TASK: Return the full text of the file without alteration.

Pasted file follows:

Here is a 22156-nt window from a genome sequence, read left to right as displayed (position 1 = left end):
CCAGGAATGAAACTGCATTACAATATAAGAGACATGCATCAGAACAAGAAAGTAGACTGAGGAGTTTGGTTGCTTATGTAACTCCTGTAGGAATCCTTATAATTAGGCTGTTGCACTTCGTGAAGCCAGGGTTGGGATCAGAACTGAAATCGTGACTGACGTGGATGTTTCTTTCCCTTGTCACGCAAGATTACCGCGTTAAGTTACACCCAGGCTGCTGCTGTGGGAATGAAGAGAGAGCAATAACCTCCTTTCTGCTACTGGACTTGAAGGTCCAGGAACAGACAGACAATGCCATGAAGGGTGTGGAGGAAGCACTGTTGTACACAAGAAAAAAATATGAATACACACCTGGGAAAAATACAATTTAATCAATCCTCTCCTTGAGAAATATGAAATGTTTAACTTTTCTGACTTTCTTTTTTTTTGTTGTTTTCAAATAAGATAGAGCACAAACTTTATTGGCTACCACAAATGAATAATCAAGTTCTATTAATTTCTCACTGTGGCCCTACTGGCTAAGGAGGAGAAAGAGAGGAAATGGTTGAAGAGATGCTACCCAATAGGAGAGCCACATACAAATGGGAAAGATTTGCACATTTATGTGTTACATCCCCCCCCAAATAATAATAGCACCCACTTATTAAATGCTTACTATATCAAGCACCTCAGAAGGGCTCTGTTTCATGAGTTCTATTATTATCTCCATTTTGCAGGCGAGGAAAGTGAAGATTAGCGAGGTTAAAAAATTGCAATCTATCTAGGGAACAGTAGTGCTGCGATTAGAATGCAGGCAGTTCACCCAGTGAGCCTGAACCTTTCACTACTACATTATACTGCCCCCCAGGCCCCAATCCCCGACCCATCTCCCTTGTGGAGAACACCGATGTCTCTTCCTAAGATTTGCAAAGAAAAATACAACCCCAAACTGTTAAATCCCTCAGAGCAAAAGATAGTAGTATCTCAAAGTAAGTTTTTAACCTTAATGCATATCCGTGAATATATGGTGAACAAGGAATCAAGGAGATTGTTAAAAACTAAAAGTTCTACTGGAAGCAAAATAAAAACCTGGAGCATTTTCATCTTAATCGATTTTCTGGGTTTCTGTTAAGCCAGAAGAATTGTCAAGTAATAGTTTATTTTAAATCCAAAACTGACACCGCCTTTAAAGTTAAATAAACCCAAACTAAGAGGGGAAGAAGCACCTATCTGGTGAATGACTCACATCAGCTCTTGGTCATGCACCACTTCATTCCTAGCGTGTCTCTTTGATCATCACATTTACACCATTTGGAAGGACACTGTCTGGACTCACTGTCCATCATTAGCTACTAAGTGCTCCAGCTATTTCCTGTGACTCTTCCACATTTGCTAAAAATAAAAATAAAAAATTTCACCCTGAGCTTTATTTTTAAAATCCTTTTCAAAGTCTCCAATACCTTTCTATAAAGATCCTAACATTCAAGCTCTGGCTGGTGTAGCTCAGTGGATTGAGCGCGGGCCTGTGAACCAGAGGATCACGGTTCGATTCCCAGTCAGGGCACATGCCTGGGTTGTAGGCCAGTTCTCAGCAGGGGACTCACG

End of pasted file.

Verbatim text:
Here is a 22156-nt window from a genome sequence, read left to right as displayed (position 1 = left end):
CCAGGAATGAAACTGCATTACAATATAAGAGACATGCATCAGAACAAGAAAGTAGACTGAGGAGTTTGGTTGCTTATGTAACTCCTGTAGGAATCCTTATAATTAGGCTGTTGCACTTCGTGAAGCCAGGGTTGGGATCAGAACTGAAATCGTGACTGACGTGGATGTTTCTTTCCCTTGTCACGCAAGATTACCGCGTTAAGTTACACCCAGGCTGCTGCTGTGGGAATGAAGAGAGAGCAATAACCTCCTTTCTGCTACTGGACTTGAAGGTCCAGGAACAGACAGACAATGCCATGAAGGGTGTGGAGGAAGCACTGTTGTACACAAGAAAAAAATATGAATACACACCTGGGAAAAATACAATTTAATCAATCCTCTCCTTGAGAAATATGAAATGTTTAACTTTTCTGACTTTCTTTTTTTTTGTTGTTTTCAAATAAGATAGAGCACAAACTTTATTGGCTACCACAAATGAATAATCAAGTTCTATTAATTTCTCACTGTGGCCCTACTGGCTAAGGAGGAGAAAGAGAGGAAATGGTTGAAGAGATGCTACCCAATAGGAGAGCCACATACAAATGGGAAAGATTTGCACATTTATGTGTTACATCCCCCCCCAAATAATAATAGCACCCACTTATTAAATGCTTACTATATCAAGCACCTCAGAAGGGCTCTGTTTCATGAGTTCTATTATTATCTCCATTTTGCAGGCGAGGAAAGTGAAGATTAGCGAGGTTAAAAAATTGCAATCTATCTAGGGAACAGTAGTGCTGCGATTAGAATGCAGGCAGTTCACCCAGTGAGCCTGAACCTTTCACTACTACATTATACTGCCCCCCAGGCCCCAATCCCCGACCCATCTCCCTTGTGGAGAACACCGATGTCTCTTCCTAAGATTTGCAAAGAAAAATACAACCCCAAACTGTTAAATCCCTCAGAGCAAAAGATAGTAGTATCTCAAAGTAAGTTTTTAACCTTAATGCATATCCGTGAATATATGGTGAACAAGGAATCAAGGAGATTGTTAAAAACTAAAAGTTCTACTGGAAGCAAAATAAAAACCTGGAGCATTTTCATCTTAATCGATTTTCTGGGTTTCTGTTAAGCCAGAAGAATTGTCAAGTAATAGTTTATTTTAAATCCAAAACTGACACCGCCTTTAAAGTTAAATAAACCCAAACTAAGAGGGGAAGAAGCACCTATCTGGTGAATGACTCACATCAGCTCTTGGTCATGCACCACTTCATTCCTAGCGTGTCTCTTTGATCATCACATTTACACCATTTGGAAGGACACTGTCTGGACTCACTGTCCATCATTAGCTACTAAGTGCTCCAGCTATTTCCTGTGACTCTTCCACATTTGCTAAAAATAAAAATAAAAAATTTCACCCTGAGCTTTATTTTTAAAATCCTTTTCAAAGTCTCCAATACCTTTCTATAAAGATCCTAACATTCAAGCTCTGGCTGGTGTAGCTCAGTGGATTGAGCGCGGGCCTGTGAACCAGAGGATCACGGTTCGATTCCCAGTCAGGGCACATGCCTGGGTTGTAGGCCAGTTCTCAGCAGGGGACTCACG